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Wussername

Are you a Thruster?

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I was watching a boat moor the other day.

There was a thrust here, a thrust thrust there, here a thrust, there a thrust, everywhere a thrust thrust.

And he was still in the middle of the broad!

Too far out to ask the audience, couldn't phone a friend. (No signal)

Has the Thruster taken away basic boat handling skills?

Sometimes you can hear them like an over excited egg beater, achieving, well it has to be said..............not a lot.

Sometimes all that is required is a little nudge in forward, with the throttle to bring the stern round. Sometimes in a strong wind or tide that may be the sensible thing to do.

I have never used one, never had the need. Perhaps I am too old for all that thrusting malarky!

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Back on the gt.ouse the guy moored next to me bought a nimbus with bow thrusters and made an ar5e of every mooring using them despite the fact he had beed driving a fixed prop boat into the same spot for years without them, had a new toy so had to use them.

I can see how useful they can be but people do get too dependant on them and they give minimal manouvering compared to a well helmed boat without.

And WTF is stern thrusters all about??? theres a prop and rudder at that end surely.

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Please do behave Wusser, with a thread title like that you'll give the Pesky Mods a migraine  :naughty:

 

Grace

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Have to say that bow thrusters should be fitted to every hire boat. Yes, experience allows you to use the boat's propulsion very effectively but experience is what those new to hiring (or those just rusty) have not got. It gets them out of awkward situations and I am sure avoids much damage to those they are coming alongside to. 

 

They do get overused but overall I think they are a good addition especially in tight marina situations.

 

Regards

David

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Please do behave Wusser, with a thread title like that you'll give the Pesky Mods a migraine  :naughty:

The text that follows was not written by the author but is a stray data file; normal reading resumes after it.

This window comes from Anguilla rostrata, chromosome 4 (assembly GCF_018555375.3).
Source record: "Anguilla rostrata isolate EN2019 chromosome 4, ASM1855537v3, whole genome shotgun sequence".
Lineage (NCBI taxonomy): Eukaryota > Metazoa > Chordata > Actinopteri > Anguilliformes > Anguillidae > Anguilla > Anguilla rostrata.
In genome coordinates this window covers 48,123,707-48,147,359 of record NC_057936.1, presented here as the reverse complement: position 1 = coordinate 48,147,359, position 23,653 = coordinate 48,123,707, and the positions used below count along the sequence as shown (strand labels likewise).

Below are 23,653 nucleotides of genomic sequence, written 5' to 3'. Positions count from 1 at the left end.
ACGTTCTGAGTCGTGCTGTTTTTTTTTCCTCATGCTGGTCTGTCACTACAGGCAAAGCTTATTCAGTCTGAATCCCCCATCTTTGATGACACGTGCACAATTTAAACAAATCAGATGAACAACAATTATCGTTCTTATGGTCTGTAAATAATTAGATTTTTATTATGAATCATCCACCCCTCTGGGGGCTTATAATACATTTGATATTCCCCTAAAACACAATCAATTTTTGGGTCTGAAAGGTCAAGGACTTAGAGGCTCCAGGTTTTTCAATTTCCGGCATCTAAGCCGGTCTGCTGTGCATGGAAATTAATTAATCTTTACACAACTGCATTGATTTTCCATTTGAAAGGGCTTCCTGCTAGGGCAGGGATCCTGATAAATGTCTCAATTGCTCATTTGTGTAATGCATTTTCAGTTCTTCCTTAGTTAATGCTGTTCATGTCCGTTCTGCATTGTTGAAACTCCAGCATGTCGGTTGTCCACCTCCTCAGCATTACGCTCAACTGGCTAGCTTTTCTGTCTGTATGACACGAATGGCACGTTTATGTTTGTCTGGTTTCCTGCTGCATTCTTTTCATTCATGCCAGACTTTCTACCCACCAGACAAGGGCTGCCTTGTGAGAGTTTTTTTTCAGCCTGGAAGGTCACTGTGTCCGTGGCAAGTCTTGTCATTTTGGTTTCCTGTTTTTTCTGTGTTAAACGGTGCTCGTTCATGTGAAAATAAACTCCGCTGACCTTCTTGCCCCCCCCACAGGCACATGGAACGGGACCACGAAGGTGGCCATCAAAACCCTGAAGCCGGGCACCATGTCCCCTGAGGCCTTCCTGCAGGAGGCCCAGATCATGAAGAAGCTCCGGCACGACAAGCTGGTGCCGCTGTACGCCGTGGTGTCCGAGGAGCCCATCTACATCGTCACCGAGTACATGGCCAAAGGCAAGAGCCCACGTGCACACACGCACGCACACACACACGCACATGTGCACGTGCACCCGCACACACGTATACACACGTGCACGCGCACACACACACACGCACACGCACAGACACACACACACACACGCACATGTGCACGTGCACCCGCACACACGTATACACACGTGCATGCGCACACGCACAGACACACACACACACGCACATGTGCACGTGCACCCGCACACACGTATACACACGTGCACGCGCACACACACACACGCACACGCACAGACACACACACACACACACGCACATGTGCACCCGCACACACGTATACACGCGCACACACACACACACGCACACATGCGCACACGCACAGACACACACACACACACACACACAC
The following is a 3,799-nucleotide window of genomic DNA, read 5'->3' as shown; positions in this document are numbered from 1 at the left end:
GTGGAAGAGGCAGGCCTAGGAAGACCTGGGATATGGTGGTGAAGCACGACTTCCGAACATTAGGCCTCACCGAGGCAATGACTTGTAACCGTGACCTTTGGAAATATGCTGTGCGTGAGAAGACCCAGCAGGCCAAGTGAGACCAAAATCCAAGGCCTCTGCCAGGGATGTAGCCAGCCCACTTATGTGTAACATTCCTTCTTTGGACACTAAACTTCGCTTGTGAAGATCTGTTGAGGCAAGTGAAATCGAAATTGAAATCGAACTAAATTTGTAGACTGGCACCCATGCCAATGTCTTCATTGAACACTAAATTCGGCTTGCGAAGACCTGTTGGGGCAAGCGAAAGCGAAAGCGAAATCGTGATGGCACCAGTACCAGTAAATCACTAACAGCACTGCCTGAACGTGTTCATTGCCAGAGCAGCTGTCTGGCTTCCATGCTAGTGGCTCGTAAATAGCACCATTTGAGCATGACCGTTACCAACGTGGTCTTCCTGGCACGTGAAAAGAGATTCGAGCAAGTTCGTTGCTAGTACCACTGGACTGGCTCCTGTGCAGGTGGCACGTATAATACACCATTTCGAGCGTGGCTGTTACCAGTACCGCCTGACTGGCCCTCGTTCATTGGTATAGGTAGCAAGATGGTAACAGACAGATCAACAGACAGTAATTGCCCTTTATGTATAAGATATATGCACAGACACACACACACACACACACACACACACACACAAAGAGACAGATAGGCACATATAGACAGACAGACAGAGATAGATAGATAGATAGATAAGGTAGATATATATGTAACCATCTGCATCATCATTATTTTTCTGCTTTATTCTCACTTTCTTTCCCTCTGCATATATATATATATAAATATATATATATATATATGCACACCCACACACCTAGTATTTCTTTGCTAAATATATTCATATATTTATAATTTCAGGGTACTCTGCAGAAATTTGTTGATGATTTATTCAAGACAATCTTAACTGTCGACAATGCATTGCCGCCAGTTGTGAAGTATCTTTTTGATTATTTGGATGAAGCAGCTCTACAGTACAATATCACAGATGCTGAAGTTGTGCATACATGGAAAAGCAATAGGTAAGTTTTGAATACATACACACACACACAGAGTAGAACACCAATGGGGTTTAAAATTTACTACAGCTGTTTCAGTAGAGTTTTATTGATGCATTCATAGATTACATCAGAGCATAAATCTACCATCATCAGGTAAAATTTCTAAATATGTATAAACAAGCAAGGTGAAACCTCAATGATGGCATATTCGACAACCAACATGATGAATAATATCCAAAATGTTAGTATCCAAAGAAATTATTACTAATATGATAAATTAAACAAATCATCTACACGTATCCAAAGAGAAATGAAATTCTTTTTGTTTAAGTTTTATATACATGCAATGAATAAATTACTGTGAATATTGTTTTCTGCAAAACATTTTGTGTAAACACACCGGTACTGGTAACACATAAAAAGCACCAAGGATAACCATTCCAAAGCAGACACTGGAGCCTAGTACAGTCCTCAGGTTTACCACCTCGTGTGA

Grace

 

Only a migraine Grace pmsl ................

 

Charlie

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I really don't think it matters whether you use a thruster.a paddle or an old bucket to get into the mooring provided it's done slowly safely and without damage. As for making a pigs ear of it well everyone has to learn everything sometime.

I remember admiring the skill of the helmsman of a twin engine fishing trip boat bringing his boat into a side mooring in a gap just a bit longer than the boat in a very crowded marina. It was a joy to admire his skill using each engine in dependantly no bow thruster needed there

Sent from my iPhone using Tapatalk

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Ok you lot i've taken two paracetamol, and no migraine....yet! :naughty:  However, I had a boat this year with bow and stern thrusters. I used them very occasionaly untill we moored at the Waveney River Centre. I picked a nice mooring or so I thought that faces the entrance to the centre. Sadly the ladies informed me there was no cleat to tie the port stern rope too. This is where the thrusters came into their own.by pressing the switch to activate both port thrusters I was able to assist the ladies move the boat sideways to a point where there were two cleats to tie up too.

 

I had never had a boat with them till Silver Harmony and Broadway which had both end s with thrusters. I believe they are quite dear to install. so maybe not for all boats but certainly for as many as possible, for us older crews, they are a boon to have.

 

 

cheers Iain.

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Please do behave Wusser, with a thread title like that you'll give the Pesky Mods a migraine  :naughty:

 

Grace

 

Hi Grace,

At first I thought it was about toilet humour :naughty:

 

Regards

Alan

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Iain, I'm glad you were able to activate both port thrusters with two ladies on board, it was probably needed  ;)  :naughty:

 

Grace